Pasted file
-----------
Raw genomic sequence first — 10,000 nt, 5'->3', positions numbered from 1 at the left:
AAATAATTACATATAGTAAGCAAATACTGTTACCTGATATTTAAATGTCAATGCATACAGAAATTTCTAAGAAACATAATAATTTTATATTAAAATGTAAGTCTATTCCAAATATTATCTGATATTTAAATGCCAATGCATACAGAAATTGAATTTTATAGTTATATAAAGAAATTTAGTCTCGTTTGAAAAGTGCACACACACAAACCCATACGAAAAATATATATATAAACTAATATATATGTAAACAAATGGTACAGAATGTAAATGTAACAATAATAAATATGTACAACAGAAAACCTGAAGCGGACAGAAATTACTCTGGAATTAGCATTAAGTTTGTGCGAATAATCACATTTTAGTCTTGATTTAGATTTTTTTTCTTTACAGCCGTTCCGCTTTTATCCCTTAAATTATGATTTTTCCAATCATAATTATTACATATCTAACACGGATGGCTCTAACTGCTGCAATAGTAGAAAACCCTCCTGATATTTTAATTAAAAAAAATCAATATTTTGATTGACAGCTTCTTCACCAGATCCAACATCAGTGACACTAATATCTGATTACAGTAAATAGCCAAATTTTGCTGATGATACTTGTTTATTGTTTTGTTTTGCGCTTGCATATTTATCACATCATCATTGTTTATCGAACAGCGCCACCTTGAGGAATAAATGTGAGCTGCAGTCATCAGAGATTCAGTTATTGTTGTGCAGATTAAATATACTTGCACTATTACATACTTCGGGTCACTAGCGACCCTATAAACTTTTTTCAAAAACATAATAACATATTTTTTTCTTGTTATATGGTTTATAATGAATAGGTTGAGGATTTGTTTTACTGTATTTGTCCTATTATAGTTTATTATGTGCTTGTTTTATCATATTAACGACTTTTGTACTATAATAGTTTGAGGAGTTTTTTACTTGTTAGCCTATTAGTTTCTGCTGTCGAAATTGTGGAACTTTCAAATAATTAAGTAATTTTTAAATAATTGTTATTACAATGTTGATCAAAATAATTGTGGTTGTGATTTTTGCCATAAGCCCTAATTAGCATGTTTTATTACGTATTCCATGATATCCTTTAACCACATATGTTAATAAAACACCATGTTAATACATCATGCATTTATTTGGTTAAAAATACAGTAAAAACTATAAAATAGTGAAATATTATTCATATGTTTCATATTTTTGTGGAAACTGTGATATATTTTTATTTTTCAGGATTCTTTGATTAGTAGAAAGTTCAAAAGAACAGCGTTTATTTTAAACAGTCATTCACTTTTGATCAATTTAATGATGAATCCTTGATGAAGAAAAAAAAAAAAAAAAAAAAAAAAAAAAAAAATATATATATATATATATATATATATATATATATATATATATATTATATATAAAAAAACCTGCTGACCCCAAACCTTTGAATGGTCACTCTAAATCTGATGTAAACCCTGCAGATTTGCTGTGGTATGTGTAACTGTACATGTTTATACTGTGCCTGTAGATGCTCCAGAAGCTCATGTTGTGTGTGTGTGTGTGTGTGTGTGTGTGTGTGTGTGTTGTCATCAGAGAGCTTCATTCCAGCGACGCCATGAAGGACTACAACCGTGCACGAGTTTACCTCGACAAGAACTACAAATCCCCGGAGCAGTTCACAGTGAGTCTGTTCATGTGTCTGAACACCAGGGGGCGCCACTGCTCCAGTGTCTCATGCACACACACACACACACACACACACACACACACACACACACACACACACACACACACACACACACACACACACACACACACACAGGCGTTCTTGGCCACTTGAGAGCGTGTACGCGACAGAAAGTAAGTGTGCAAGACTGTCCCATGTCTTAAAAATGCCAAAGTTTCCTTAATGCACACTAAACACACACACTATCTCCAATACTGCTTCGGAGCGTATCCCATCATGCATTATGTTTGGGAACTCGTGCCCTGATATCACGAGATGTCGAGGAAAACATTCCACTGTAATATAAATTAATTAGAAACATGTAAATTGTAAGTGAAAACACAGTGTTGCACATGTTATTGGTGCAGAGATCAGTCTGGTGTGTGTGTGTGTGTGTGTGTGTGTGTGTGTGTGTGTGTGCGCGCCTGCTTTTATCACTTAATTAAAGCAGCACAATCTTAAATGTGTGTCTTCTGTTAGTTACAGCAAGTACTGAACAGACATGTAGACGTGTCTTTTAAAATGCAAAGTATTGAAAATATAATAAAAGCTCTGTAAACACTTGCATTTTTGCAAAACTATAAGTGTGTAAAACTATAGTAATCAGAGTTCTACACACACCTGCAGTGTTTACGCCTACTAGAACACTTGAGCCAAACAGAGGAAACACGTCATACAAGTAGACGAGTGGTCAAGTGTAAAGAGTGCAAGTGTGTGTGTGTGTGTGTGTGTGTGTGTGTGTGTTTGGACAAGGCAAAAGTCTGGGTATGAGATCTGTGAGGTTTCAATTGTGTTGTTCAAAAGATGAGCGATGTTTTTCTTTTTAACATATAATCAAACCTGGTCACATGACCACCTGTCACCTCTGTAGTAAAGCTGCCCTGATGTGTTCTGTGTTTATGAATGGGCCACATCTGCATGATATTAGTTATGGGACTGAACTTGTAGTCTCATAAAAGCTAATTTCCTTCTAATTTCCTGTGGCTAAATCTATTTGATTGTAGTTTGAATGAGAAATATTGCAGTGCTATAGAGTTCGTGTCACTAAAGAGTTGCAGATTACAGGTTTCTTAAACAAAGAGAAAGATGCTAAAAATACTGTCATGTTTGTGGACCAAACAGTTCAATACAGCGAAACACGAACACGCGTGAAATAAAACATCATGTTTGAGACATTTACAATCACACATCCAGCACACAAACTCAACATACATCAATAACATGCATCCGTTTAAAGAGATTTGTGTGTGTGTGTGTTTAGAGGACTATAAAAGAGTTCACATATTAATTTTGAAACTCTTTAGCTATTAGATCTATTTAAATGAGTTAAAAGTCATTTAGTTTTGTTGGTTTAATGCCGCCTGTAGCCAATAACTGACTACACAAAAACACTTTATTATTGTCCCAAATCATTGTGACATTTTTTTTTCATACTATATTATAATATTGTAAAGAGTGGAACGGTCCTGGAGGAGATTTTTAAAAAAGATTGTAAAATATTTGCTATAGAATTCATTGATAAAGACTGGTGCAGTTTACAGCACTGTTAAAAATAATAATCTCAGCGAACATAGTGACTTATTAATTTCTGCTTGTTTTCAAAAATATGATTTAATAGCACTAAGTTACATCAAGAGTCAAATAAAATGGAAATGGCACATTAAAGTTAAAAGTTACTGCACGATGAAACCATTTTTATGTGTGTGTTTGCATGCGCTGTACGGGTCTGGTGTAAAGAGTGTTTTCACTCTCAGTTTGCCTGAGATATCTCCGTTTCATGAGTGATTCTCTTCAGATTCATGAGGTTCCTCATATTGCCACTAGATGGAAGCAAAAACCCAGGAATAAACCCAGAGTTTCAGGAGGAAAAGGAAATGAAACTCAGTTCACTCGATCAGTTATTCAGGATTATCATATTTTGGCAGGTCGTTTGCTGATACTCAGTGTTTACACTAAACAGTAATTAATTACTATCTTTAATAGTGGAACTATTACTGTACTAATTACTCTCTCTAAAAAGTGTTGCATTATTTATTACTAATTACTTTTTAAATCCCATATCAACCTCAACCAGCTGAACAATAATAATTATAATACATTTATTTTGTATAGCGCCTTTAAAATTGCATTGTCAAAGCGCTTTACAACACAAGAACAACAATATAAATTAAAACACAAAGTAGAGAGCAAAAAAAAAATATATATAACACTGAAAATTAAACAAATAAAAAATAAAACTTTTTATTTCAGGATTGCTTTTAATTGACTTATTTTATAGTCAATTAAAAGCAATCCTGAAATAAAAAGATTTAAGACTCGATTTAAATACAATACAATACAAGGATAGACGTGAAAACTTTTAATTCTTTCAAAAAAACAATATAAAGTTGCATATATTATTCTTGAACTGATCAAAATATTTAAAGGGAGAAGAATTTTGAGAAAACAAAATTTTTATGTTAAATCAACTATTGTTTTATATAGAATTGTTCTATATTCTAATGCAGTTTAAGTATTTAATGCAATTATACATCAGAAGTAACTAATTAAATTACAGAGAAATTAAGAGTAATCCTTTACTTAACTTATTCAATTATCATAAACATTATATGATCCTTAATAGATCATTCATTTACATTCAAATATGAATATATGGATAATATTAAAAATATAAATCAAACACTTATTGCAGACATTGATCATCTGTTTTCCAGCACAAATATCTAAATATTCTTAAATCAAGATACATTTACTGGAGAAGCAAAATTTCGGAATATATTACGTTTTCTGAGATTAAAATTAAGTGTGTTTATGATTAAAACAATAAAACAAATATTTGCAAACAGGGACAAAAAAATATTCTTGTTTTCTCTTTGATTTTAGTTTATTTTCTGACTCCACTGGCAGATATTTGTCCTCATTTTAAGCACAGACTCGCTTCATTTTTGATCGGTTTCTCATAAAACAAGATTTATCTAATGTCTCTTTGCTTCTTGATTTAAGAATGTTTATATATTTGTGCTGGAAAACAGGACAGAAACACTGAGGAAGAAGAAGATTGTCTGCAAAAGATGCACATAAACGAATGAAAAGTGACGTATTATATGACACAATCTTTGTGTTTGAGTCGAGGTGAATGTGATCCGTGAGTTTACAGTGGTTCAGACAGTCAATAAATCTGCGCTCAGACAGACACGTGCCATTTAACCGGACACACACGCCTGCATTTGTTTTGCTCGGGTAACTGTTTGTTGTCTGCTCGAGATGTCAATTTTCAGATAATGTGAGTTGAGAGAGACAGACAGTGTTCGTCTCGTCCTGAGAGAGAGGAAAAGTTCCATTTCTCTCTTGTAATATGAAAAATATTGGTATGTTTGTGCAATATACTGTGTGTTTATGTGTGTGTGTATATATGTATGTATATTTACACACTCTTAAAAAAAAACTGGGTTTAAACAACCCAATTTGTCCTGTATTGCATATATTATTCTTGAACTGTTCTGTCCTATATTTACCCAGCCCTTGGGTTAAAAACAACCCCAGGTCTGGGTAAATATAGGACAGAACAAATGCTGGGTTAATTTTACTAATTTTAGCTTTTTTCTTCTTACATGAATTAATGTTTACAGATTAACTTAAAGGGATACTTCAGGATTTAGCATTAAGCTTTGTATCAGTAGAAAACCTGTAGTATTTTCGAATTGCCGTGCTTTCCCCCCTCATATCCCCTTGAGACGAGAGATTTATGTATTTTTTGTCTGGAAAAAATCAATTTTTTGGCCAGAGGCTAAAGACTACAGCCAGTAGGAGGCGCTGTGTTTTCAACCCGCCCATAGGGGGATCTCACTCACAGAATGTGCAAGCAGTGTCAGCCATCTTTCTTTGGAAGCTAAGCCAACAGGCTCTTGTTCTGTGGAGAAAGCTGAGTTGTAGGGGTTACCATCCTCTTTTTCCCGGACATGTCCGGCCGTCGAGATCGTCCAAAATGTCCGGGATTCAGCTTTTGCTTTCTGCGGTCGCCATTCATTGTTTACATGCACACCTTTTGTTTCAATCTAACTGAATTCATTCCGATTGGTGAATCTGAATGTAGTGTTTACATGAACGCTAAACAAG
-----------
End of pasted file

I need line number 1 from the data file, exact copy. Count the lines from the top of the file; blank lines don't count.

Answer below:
Raw genomic sequence first — 10,000 nt, 5'->3', positions numbered from 1 at the left: